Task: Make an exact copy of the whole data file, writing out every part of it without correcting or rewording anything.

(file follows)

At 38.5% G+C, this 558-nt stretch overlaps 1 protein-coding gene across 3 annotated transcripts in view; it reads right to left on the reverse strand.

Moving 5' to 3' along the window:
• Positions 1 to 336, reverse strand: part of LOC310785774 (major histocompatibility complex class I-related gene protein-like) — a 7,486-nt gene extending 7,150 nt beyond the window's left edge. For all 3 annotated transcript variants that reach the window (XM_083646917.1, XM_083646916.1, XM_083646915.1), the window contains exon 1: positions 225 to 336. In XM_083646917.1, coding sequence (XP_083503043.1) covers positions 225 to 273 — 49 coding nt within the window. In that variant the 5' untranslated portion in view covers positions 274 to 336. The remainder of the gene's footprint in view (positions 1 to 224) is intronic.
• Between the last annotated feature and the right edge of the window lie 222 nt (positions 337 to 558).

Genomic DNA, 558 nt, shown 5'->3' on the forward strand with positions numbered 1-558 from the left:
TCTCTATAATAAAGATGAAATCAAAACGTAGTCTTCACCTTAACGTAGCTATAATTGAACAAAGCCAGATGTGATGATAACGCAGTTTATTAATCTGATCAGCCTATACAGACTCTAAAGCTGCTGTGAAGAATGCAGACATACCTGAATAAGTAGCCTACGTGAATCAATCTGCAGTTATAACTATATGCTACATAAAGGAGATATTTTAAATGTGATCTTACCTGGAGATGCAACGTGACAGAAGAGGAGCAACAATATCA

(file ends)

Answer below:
At 38.5% G+C, this 558-nt stretch overlaps 1 protein-coding gene across 3 annotated transcripts in view; it reads right to left on the reverse strand.

Moving 5' to 3' along the window:
• Positions 1 to 336, reverse strand: part of LOC310785774 (major histocompatibility complex class I-related gene protein-like) — a 7,486-nt gene extending 7,150 nt beyond the window's left edge. For all 3 annotated transcript variants that reach the window (XM_083646917.1, XM_083646916.1, XM_083646915.1), the window contains exon 1: positions 225 to 336. In XM_083646917.1, coding sequence (XP_083503043.1) covers positions 225 to 273 — 49 coding nt within the window. In that variant the 5' untranslated portion in view covers positions 274 to 336. The remainder of the gene's footprint in view (positions 1 to 224) is intronic.
• Between the last annotated feature and the right edge of the window lie 222 nt (positions 337 to 558).

Genomic DNA, 558 nt, shown 5'->3' on the forward strand with positions numbered 1-558 from the left:
TCTCTATAATAAAGATGAAATCAAAACGTAGTCTTCACCTTAACGTAGCTATAATTGAACAAAGCCAGATGTGATGATAACGCAGTTTATTAATCTGATCAGCCTATACAGACTCTAAAGCTGCTGTGAAGAATGCAGACATACCTGAATAAGTAGCCTACGTGAATCAATCTGCAGTTATAACTATATGCTACATAAAGGAGATATTTTAAATGTGATCTTACCTGGAGATGCAACGTGACAGAAGAGGAGCAACAATATCA